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Sex working means that your income is probably cash in hand, which can make it harder to manage your money. Here is some advice about rates, tax, money and benefits. 

Money, tax and benefits

We know that a lot of this might seem obvious, especially if you have been working in the industry for a while, but it never hurts to remind yourself.

  • Set your rate - when setting your rates it is important that you ensure you are comfortable with the amount you’re charging. This only concerns you and you shouldn’t be encouraged by anyone else to decrease your rates. Usually, seeing fewer clients for more money is better than seeing more clients for less money.
  • Research rates - if you don’t know what to charge, then it might be a good idea to research what other sex workers (offering similar services) charge. If it is less than what you feel is correct then don’t be swayed.
  • Don’t negotiate - avoid negotiations with clients - if you have this as a firm rule then you’ll avoid regretting services. Once you have set your price, respect it, otherwise no one else will! 
  • Take the money first - always take the money first and please NEVER accept cheques or promise of a bank transfer. 
  • Make sure they have the cash - if a client says they don’t have enough cash on them and want to pop back after they have been to a cashpoint, please don’t give them a service and do not let them back in the flat once they have left. They might have been having a look at the flat to plan how to return and rob/attack the premises. 
  • Keep your money safe - once you have the money, place it somewhere secure where the client cannot get it. Be sure to frequently remove the money from the hiding place – it’s never good to have large sums together.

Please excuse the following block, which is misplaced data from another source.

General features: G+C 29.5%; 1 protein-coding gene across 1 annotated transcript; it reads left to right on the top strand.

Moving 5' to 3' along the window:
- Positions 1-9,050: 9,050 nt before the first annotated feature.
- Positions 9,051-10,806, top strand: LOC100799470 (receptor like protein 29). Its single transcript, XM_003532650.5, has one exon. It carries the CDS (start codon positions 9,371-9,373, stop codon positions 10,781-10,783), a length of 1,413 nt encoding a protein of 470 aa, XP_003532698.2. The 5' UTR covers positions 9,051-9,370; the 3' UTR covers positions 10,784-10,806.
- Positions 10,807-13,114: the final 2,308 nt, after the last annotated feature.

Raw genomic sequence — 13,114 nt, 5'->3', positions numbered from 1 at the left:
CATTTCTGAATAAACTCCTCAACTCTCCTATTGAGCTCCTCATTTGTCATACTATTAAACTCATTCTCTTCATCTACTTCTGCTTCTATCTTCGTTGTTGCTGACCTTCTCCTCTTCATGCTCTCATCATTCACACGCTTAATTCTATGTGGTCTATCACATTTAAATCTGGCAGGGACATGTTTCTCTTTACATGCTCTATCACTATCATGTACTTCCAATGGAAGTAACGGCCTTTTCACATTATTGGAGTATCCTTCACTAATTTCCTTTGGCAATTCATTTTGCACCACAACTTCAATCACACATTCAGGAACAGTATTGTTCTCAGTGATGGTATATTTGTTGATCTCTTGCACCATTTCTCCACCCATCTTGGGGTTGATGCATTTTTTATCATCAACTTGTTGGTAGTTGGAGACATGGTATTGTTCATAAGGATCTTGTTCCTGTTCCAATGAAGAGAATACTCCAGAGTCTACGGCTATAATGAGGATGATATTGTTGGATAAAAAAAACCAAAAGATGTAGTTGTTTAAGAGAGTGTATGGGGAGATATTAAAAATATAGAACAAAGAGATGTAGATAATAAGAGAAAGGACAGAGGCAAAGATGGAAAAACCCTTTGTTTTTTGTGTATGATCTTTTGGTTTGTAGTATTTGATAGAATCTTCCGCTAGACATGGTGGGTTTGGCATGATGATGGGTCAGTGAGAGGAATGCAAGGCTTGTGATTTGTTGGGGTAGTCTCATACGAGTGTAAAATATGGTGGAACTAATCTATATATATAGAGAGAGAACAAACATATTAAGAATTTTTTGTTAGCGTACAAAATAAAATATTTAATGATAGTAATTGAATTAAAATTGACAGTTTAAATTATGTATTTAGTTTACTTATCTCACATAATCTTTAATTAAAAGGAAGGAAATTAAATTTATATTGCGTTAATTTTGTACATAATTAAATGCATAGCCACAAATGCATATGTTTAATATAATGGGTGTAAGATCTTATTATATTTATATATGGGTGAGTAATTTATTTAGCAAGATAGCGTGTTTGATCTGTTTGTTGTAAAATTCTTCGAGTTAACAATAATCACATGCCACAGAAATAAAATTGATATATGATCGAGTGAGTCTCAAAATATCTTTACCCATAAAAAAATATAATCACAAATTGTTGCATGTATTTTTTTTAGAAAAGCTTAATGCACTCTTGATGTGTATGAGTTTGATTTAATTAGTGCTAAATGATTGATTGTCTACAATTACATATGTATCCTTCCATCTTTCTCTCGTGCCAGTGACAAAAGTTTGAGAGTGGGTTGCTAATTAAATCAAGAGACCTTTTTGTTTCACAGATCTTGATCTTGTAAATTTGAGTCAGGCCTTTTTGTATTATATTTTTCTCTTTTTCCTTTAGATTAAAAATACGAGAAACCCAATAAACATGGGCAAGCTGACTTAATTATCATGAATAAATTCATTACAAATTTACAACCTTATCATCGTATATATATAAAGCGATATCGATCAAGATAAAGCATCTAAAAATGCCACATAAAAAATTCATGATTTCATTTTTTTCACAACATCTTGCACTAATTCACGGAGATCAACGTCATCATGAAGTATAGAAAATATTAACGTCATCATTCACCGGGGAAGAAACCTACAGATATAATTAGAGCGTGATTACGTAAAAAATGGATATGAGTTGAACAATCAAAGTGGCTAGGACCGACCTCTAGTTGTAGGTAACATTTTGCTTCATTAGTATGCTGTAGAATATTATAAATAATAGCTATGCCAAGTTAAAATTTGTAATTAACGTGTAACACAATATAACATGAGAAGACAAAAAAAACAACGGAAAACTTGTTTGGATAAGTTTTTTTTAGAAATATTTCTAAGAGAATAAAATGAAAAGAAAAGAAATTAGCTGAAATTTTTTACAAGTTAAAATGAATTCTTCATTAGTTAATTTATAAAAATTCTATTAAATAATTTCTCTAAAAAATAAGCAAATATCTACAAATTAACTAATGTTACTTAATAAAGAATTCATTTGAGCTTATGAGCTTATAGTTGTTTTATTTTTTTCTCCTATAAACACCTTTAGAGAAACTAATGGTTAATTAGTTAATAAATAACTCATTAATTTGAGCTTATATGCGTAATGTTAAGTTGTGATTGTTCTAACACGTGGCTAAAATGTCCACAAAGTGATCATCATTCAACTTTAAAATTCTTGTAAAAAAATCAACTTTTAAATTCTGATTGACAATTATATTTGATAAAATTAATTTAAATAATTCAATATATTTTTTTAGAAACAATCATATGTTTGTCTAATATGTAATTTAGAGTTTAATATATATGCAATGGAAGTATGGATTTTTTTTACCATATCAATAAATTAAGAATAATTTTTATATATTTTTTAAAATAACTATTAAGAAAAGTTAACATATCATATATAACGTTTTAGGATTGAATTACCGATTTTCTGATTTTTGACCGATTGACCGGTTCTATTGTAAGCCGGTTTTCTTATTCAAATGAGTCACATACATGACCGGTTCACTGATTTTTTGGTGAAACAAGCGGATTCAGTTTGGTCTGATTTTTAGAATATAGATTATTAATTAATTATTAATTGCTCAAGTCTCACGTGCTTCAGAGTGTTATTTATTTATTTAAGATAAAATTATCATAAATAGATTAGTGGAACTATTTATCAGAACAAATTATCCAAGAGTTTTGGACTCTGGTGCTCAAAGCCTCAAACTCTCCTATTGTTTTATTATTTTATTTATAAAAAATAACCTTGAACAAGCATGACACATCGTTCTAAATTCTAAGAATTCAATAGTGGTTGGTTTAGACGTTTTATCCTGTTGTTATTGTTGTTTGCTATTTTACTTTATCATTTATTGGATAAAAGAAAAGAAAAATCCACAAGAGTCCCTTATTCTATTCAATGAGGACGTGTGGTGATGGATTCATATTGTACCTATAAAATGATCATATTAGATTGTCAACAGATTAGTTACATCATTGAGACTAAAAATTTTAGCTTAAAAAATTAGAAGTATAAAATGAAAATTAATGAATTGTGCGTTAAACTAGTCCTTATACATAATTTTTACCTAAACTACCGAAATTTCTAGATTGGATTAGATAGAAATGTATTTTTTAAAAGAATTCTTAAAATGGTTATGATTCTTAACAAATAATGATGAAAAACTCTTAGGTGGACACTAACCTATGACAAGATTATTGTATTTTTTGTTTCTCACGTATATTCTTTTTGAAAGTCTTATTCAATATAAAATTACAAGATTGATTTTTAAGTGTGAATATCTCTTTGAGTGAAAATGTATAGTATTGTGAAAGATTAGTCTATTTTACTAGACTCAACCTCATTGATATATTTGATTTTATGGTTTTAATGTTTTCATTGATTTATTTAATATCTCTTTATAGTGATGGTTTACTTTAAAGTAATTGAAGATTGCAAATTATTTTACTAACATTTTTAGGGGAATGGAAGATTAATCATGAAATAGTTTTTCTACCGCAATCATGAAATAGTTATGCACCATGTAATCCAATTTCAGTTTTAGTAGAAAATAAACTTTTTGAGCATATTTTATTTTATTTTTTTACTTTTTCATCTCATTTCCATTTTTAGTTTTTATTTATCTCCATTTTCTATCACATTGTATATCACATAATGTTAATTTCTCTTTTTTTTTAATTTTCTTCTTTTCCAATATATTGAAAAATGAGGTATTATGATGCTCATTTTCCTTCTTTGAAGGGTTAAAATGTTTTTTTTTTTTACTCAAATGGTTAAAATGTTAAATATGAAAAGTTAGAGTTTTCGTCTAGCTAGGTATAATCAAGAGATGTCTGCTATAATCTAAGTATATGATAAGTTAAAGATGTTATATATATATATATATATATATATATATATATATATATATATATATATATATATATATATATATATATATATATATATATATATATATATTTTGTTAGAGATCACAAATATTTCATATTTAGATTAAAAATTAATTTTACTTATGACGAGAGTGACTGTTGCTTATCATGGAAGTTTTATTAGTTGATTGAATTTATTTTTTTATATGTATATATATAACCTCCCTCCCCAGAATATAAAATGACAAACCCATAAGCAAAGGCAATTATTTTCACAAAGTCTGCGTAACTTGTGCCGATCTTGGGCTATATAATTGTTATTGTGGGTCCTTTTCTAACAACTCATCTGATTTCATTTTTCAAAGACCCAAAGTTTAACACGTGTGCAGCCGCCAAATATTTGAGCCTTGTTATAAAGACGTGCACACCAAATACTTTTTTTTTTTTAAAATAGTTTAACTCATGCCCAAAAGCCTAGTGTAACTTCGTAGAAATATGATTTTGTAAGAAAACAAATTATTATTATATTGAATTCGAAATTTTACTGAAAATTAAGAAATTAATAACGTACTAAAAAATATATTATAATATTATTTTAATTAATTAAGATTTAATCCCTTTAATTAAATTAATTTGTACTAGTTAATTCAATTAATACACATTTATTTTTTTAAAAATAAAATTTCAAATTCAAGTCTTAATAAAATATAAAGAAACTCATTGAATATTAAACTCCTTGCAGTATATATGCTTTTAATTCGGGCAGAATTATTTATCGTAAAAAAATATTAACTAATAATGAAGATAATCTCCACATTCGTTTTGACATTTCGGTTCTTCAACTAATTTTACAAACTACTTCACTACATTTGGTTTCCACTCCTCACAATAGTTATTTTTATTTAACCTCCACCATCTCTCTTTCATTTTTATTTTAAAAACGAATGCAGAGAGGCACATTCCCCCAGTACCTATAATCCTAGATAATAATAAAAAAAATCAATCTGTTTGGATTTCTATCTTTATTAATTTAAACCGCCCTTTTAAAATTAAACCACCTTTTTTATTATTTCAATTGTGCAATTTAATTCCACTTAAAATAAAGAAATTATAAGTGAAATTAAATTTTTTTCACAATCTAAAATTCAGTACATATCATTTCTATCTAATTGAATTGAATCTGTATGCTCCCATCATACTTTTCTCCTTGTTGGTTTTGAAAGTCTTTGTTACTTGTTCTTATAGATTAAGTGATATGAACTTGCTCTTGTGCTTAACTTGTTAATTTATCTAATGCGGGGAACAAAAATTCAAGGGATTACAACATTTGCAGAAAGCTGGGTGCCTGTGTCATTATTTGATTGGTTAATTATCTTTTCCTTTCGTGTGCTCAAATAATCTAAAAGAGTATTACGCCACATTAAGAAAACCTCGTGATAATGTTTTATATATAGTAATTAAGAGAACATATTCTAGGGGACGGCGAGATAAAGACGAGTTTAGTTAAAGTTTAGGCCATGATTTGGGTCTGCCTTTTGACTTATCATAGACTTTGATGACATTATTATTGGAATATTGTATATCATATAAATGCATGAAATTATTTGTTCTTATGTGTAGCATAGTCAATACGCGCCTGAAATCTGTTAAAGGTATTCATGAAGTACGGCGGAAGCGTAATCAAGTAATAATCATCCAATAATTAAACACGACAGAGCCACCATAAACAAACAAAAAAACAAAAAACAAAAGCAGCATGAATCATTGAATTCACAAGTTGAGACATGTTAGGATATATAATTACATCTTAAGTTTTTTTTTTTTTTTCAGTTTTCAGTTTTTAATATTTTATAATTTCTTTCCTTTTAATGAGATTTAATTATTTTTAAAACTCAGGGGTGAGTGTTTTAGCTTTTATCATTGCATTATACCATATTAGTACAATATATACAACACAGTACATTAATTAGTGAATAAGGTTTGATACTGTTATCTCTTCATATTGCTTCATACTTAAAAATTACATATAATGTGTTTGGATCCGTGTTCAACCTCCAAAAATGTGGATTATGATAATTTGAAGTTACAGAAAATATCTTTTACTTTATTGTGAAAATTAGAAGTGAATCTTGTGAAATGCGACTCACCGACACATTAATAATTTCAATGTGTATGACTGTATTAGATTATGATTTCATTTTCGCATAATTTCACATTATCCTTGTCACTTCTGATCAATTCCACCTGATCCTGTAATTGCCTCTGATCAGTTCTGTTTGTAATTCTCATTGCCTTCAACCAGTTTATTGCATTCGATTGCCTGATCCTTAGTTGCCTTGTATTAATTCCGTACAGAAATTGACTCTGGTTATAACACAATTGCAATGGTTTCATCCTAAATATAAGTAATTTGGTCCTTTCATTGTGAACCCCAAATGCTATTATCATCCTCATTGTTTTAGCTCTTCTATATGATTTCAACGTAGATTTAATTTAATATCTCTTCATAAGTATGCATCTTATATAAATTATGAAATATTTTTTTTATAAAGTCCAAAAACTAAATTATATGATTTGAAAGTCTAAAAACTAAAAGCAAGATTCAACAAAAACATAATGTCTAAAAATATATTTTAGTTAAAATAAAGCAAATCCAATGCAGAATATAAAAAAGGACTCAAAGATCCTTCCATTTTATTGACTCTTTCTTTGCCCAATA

• Paying tax - as far as the Inland Revenue is concerned, any money you earn from sex work is taxable. This means that if you claim benefits and are caught engaging in sex work it can be considered as fraud or deception. If you are not claiming benefits your income should still be declared. Please see advice on registering as self employed with the HMRC.
  • Check your benefits -if you’re paying tax but find your income is low and you are struggling to get by, you could be eligible for welfare help such as Tax Credits to increase your regular income and help with rent and Council Tax. Please give us a call for further advice.

No one likes to talk about tax but sadly, it’s a necessity! The best thing to do is to register as self-employed. You do not need to declare your occupation as an escort (although some people do). If you do not feel comfortable doing so, you can say you are a ‘complementary therapist’ (such as a self-employed counsellor or masseuse).
 Register with the Inland Revenue and Customs and Excise Departments here: hmrc.gov.uk

It is relatively painless but try to do it as soon as possible, or at least within the first three months. If you register after three months you might get a fine for working without registering.

Don't forget you can claim travel expenses and a lot of the things any other self-employed person will be claiming as tax deductible. Keep a record of all business expenditure otherwise you will end up paying too much tax.

It can be a good idea to put around 30 per cent of your earnings aside, preferably in a savings account, so you receive interest. Keeping money aside for tax will mean that you won’t get a nasty surprise when it is time to pay!

If you do not register and the Inland Revenue investigates, they can force you to pay tax for all the years you didn’t pay, as well as fines. This is a horrible situation so please be careful. 
For more advice on tax and escorting, please go to taxrelief4escorts.co.uk or contact SWISH for more information.
The Inland Revenue sound scary but their phone operatives are usually really helpful and friendly.  


Last review: 25/09/2014

Next review: 25/09/2017